What You Need to Know About COVID-19 and COVID-19 Vaccines
Disclaimer: This page houses important COVID-19 information. Resources pertain to COVID-19 and COVID-19 vaccines during pregnancy and while breastfeeding, including links to our evidence-based Fact Sheets. However, the resources here should not replace the care and advice of a medical professional.
The COVID-19 pandemic has been a rapidly evolving situation, and over time we have been able to learn more about how this virus impacts pregnancy. Studies show that people who are pregnant and have COVID-19 have a higher chance of becoming very sick than people who are not pregnant. Having a COVID-19 infection in pregnancy also increases the chances of certain pregnancy complications.
Staying up to date on COVID-19 vaccines is recommended for everyone who is planning pregnancy, currently pregnant, recently pregnant, and/or breastfeeding. Studies that have included many thousands of vaccinated people have found that getting the vaccine before or during pregnancy or while breastfeeding does not cause problems with fertility; does not increase the chances of miscarriage, preterm delivery, stillbirth, or other pregnancy complications; and does not cause problems for breastfeeding infants. Staying up to date on the vaccines (including all recommended booster doses) is the best way to protect yourself against COVID-19.
Since the beginning of the pandemic, MotherToBaby has been involved in research on COVID-19 infection and COVID-19 vaccines in pregnancy and breastfeeding. We have assembled up-to-date, evidence-based resources on both of these topics. We have also established one of the first studies on COVID-19 infection and COVID-19 vaccines in pregnancy. We hope people who are pregnant and/or breastfeeding and their providers see the importance in helping the world better understand this virus and the vaccines used to prevent it, and will join our study or refer their patients to our study.
Join Our COVID-19 Study
If you’re pregnant and have or had a known COVID-19 infection during pregnancy, or if you have received any dose of a COVID-19 vaccine while pregnant, please consider enrolling into our observational study to give parents-to-be better answers about COVID-19 during pregnancy. You will not be asked to take or change any medications, and you can participate from the comfort of your home. For more info, download our study flyer for participants (English & Spanish) or for healthcare providers.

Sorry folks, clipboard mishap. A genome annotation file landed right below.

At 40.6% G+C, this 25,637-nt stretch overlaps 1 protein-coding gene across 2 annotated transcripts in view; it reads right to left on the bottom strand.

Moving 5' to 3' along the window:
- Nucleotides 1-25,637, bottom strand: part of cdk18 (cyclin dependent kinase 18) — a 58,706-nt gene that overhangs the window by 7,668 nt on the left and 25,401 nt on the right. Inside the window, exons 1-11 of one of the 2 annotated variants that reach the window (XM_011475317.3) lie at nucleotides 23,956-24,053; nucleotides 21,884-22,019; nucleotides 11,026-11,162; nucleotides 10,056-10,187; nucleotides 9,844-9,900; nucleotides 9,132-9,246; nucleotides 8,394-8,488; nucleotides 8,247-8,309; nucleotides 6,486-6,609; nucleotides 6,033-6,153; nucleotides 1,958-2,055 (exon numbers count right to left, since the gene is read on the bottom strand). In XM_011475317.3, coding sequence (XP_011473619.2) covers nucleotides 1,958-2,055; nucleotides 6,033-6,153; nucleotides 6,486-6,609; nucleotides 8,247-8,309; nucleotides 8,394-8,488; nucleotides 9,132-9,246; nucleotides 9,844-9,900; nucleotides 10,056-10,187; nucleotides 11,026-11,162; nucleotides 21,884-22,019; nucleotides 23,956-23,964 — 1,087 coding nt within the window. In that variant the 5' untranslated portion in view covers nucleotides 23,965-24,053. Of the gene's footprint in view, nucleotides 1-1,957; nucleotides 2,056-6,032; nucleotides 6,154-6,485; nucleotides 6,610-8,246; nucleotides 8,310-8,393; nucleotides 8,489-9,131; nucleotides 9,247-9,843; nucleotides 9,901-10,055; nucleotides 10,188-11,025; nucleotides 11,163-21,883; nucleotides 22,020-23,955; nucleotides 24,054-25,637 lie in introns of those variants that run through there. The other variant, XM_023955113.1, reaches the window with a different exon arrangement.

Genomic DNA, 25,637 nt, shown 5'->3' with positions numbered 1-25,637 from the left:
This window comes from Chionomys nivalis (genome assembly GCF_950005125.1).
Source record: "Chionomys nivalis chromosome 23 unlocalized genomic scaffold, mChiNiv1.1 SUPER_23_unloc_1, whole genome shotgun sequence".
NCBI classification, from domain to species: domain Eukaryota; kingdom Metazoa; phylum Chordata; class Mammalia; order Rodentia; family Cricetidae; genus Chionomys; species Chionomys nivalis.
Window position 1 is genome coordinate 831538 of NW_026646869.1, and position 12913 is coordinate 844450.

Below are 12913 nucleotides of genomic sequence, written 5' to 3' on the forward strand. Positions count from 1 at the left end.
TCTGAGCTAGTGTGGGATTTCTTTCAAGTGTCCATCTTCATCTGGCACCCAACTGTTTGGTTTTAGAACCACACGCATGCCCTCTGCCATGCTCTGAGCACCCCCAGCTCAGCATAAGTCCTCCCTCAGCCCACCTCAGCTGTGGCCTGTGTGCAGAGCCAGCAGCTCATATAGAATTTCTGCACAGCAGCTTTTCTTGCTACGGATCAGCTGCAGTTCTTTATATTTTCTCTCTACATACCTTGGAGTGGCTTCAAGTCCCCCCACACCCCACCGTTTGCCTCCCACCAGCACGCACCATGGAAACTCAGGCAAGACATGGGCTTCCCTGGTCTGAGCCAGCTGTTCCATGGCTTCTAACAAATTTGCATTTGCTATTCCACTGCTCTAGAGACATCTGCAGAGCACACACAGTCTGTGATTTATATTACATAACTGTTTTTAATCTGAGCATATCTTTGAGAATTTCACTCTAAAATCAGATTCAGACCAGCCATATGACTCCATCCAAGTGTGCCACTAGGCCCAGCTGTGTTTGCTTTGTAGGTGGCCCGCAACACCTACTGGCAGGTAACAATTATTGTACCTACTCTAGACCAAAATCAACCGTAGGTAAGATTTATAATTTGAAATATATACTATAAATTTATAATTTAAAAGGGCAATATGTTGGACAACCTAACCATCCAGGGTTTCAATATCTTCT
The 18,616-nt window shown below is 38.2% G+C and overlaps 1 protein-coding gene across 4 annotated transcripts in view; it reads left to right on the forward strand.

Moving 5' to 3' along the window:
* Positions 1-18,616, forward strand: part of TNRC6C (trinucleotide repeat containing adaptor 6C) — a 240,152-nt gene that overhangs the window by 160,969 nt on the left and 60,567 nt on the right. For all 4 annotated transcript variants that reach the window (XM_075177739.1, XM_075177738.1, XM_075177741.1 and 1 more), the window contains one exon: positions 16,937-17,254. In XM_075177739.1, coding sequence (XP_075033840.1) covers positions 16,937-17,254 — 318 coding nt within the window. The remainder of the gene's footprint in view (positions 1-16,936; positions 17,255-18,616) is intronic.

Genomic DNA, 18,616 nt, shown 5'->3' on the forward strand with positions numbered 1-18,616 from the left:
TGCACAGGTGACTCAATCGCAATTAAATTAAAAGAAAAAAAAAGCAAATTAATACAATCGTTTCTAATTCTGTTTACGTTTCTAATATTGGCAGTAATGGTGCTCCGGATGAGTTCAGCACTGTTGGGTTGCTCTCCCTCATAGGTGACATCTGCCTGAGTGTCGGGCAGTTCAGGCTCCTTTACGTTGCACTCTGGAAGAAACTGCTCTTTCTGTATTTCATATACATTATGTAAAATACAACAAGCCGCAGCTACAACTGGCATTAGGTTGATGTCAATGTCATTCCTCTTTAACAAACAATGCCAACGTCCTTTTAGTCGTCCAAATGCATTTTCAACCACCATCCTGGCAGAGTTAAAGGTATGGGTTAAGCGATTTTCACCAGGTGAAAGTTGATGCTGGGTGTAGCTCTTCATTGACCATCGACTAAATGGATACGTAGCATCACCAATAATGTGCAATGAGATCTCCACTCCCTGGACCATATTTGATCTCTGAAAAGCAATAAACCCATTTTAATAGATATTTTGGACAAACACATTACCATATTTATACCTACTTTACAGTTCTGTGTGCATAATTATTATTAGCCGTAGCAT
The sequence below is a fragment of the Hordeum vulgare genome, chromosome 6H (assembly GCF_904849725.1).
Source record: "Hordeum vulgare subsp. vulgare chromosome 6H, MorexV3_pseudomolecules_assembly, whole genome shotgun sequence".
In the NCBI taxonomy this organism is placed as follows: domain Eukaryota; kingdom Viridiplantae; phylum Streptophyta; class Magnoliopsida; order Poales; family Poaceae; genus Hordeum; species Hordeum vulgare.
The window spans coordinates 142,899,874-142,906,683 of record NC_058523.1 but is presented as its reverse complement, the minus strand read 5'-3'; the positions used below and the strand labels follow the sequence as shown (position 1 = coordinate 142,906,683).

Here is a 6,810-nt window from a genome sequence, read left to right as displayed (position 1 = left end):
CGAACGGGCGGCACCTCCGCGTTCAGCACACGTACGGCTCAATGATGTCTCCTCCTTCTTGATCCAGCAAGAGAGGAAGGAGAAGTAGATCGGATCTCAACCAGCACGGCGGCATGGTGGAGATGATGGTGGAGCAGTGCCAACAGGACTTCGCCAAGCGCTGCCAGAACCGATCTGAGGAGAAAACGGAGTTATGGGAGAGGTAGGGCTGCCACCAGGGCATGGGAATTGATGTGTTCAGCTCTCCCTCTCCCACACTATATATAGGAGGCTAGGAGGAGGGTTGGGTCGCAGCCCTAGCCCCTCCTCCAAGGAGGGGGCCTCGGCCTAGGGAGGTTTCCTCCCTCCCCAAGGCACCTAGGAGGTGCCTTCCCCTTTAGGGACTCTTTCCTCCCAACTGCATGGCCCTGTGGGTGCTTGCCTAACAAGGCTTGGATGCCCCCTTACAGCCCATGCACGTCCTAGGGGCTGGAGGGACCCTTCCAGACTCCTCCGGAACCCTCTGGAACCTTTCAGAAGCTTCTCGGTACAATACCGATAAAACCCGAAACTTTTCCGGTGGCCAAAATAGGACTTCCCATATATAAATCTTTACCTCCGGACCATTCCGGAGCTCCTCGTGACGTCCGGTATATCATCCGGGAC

Please see our library of COVID-19 information resources below on exposures and vaccines during pregnancy and breastfeeding.
Related Fact Sheets
- COVID-19 Protein Subunit Vaccine (Novavax)
- COVID-19 Viral Vector Vaccine (Janssen | Johnson & Johnson)
- COVID-19 mRNA Vaccines (Moderna | Spikevax® and Pfizer | Comirnaty®)
- Fever | Hyperthermia
- Hydroxychloroquine (Plaquenil®)
- Nirmatrelvir/Ritonavir (Paxlovid®)
- Remdesivir (Veklury®)
- Tocilizumab (Actemra®)
Related Baby Blogs
- American College of Obstetricians and Gynecologists: Coronavirus (COVID-19), Pregnancy, and Breastfeeding: A Message for Patients
- Centers for Disease Control and Prevention: Coronavirus Disease 2019 (COVID-19) – Pregnant People
- Centers for Disease Control and Prevention: Coronavirus Disease 2019 (COVID-19) – Breastfeeding and Caring for Newborns
- Centers for Disease Control and Prevention: Information about COVID-19 Vaccines for People who are Pregnant or Breastfeeding
- Society for Maternal-Fetal Medicine: COVID-19 Vaccines and Pregnancy
External Resources for Healthcare Providers
- American College of Obstetricians and Gynecologists: COVID-19 Vaccination Considerations for Obstetric–Gynecologic Care
- American College of Obstetricians and Gynecologists: Statement of Strong Medical Consensus for Vaccination of Pregnant Individuals Against COVID-19
- American College of Obstetricians and Gynecologists: COVID-19 Vaccines: Tools for Your Practice and Your Patients
- Centers for Disease Control and Prevention: Interim Clinical Considerations for Use of COVID-19 Vaccines Currently Authorized in the United States
- Centers for Disease Control and Prevention: Vaccine Recipient Education
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